Over the past twenty years, FFD has evolved through a long process. FFD is the outcome of a long and consistent process to stay straight to its goal of introducing documentary films to the wider public. I appreciate this long process as a place to learn and grow through the development of networks, along with the development of the documentary film world itself.

However, whatever the shortage is, it’s a common thing on a journey. FFD learned a lot from those shortcomings. In terms of organization, I also appreciate it because FFD is organized by people who are very active in the film industry, especially in the documentary film sector. FFD has grown to become a network estuary for many filmmakers both from within and outside the country. In other words, I really appreciate what FFD has achieved, in this case, the Documentary Film Forum.

I appreciate the development of FFD has really become a place for young people to learn to organize a festival, as a great place to socialize with film people. From there we can learn a lot. The further our journey goes, it starts to get neater and structured. So, it’s actually a long journey. From not knowing anything to being even better. From not being able to do it until being able to do it.


Over the years, FFD has always presented specific topics according to current conditions and problems. How does Mas Nur see about the change?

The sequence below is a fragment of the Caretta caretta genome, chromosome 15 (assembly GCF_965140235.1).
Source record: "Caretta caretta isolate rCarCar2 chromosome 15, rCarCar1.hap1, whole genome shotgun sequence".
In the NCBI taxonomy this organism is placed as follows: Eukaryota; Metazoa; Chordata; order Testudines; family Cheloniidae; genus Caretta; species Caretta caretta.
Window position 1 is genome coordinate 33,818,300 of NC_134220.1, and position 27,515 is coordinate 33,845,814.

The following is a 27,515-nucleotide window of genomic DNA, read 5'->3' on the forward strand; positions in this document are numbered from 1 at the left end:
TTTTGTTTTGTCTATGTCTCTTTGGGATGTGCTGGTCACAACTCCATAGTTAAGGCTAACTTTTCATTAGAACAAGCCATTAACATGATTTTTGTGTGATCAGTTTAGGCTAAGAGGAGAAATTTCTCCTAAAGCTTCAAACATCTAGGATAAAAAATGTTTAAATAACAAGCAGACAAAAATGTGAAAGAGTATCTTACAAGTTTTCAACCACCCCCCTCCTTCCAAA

Concerning the change, I see that change is a necessity. It means that with changes in topics and others, FFD stays alive and progresses according to developments happening around us.

That means we are not stuck. We always follow and never stop. FFD, for me, is like that: dynamic, growing, and involves a lot of young people who eventually become involved in the film industry. When the film is shown, they learn a lot from there and practice right away.


How does Mas Nur perceive the current FFD?

Once again, I am happy with the development of the current FFD, although there may still be many shortcomings here and there. FFD is a network center that has an international network. And perhaps, now it has become a barometer for documentary festivals that have finally appeared everywhere.


FFD eventually grew more popularly known as the “ruang bertemu”. Based on internal research data in 2019, quite a lot of people come to FFD not to watch films but to hang out and network. What is Mas Nur’s opinion about that?

Of course, I am appreciative, happy, and grateful. Thanks to the consistency of its journey, FFD can become ruang bertemu (meeting room), and finally, whoever there feels like home. It’s like from a small point can grow and develop as a big circle.

I see what is important is consistency. Then adaptive to any conditions. This online screening is also due to circumstances. But as a community, FFD is still moving. I hope that it will continue because those who carry it out are also concerned about the problems in the documentary.


What does consistency mean?

Consistent with the development of the film world, towards those who are engaged in the documentary world. Because actually, FFD is the business of many people. I have not participated in organizing since 2014 or 2015. The audience is now different. The range is wider.


Finally, what is Mas Nur’s expectation for FFD?

I hope that FFD will consistently carry out its vision and mission. Stay adaptive to the existing situation and conditions so that it becomes better than the past. It adapts by being up to date but still maintains the vision and mission as the spirit.